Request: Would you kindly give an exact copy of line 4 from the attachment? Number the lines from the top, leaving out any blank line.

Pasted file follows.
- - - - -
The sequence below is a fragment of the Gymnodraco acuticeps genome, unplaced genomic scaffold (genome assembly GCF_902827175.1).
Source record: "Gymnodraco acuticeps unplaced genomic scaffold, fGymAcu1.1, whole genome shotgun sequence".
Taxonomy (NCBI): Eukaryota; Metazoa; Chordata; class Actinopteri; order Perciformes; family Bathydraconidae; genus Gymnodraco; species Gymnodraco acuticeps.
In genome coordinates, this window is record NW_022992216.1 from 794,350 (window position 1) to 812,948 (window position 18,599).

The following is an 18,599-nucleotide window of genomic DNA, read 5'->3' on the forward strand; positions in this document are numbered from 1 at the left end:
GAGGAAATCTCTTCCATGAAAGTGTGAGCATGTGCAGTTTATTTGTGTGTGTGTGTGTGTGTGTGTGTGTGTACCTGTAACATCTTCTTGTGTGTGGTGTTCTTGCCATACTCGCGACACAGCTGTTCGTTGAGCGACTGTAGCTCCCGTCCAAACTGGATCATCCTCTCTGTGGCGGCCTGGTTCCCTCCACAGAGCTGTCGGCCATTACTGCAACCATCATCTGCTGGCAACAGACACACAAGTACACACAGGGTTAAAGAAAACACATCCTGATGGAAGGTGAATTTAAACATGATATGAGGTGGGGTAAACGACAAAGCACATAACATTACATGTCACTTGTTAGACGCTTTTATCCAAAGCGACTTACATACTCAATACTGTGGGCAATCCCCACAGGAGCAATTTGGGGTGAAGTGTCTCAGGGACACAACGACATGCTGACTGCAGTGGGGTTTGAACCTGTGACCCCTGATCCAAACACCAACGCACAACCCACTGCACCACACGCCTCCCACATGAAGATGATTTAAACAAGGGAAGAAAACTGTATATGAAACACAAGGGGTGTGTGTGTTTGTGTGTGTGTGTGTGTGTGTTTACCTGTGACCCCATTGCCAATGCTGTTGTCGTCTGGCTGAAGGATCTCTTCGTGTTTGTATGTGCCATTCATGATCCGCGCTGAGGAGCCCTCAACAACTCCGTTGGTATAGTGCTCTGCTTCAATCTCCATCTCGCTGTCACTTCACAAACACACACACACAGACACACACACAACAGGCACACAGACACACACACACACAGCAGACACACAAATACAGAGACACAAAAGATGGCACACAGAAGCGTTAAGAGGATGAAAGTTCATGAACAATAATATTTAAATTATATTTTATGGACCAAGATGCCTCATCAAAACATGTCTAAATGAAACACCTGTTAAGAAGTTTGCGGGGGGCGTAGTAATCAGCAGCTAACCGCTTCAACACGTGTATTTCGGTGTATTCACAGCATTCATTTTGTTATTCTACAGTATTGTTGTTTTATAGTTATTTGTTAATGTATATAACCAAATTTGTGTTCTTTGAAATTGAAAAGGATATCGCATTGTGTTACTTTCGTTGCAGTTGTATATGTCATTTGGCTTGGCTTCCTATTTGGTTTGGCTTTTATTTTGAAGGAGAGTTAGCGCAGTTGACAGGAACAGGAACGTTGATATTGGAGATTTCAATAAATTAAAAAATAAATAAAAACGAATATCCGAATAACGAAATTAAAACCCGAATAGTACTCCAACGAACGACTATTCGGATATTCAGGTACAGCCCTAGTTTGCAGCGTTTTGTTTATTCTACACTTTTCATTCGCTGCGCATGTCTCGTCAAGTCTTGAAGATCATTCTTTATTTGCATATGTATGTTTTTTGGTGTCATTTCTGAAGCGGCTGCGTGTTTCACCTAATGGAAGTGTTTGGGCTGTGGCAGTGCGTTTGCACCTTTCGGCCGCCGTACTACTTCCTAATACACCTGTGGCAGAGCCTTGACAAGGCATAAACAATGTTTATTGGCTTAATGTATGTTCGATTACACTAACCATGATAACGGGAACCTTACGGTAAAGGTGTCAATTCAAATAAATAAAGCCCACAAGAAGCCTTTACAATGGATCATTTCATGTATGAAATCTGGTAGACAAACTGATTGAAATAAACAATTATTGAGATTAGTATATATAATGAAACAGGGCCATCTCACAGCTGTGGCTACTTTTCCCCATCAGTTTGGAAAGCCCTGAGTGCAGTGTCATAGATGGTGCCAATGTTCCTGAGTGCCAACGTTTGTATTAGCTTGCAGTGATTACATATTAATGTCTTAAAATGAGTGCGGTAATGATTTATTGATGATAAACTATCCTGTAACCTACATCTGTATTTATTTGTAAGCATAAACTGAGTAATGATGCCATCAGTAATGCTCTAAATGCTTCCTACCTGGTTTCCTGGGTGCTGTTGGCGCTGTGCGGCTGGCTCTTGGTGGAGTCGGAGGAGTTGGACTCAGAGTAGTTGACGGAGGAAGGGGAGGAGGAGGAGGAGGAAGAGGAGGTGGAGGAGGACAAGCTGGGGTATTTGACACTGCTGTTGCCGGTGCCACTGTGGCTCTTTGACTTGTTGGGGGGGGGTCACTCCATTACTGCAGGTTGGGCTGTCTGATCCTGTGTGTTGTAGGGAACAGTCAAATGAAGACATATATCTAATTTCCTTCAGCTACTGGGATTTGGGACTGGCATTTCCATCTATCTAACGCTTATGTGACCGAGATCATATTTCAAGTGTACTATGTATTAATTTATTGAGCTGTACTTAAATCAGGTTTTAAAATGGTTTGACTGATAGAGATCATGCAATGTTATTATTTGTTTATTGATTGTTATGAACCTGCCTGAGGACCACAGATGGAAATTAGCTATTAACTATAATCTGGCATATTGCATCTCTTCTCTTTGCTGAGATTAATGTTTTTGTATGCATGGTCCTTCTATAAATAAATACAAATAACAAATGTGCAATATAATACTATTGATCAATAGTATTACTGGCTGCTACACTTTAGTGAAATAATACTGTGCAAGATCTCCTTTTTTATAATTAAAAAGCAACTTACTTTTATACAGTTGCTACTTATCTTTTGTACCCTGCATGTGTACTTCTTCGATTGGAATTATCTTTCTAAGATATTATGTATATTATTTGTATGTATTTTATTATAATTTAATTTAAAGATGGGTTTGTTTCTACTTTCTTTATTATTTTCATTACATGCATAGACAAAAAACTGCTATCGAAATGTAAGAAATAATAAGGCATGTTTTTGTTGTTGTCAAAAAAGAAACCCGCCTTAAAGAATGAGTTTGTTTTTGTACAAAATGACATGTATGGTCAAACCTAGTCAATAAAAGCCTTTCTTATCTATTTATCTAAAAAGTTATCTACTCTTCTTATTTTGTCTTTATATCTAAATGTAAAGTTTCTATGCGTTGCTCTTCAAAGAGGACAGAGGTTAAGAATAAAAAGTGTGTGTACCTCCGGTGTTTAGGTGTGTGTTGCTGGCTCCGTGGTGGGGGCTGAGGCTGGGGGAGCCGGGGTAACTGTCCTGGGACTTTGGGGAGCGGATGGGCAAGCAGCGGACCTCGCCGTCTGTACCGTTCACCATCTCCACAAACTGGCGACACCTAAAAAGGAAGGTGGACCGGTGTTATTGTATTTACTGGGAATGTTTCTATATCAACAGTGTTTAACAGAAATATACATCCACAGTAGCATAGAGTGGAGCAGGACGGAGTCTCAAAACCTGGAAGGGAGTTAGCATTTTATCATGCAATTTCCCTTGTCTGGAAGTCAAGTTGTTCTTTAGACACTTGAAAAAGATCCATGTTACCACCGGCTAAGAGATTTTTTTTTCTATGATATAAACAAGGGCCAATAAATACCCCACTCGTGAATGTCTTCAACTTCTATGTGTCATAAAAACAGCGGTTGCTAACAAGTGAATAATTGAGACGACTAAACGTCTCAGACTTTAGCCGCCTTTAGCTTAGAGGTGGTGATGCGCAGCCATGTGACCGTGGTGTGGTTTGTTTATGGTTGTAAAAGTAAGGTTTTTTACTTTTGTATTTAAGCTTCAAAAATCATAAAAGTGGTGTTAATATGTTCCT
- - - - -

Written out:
In genome coordinates, this window is record NW_022992216.1 from 794,350 (window position 1) to 812,948 (window position 18,599).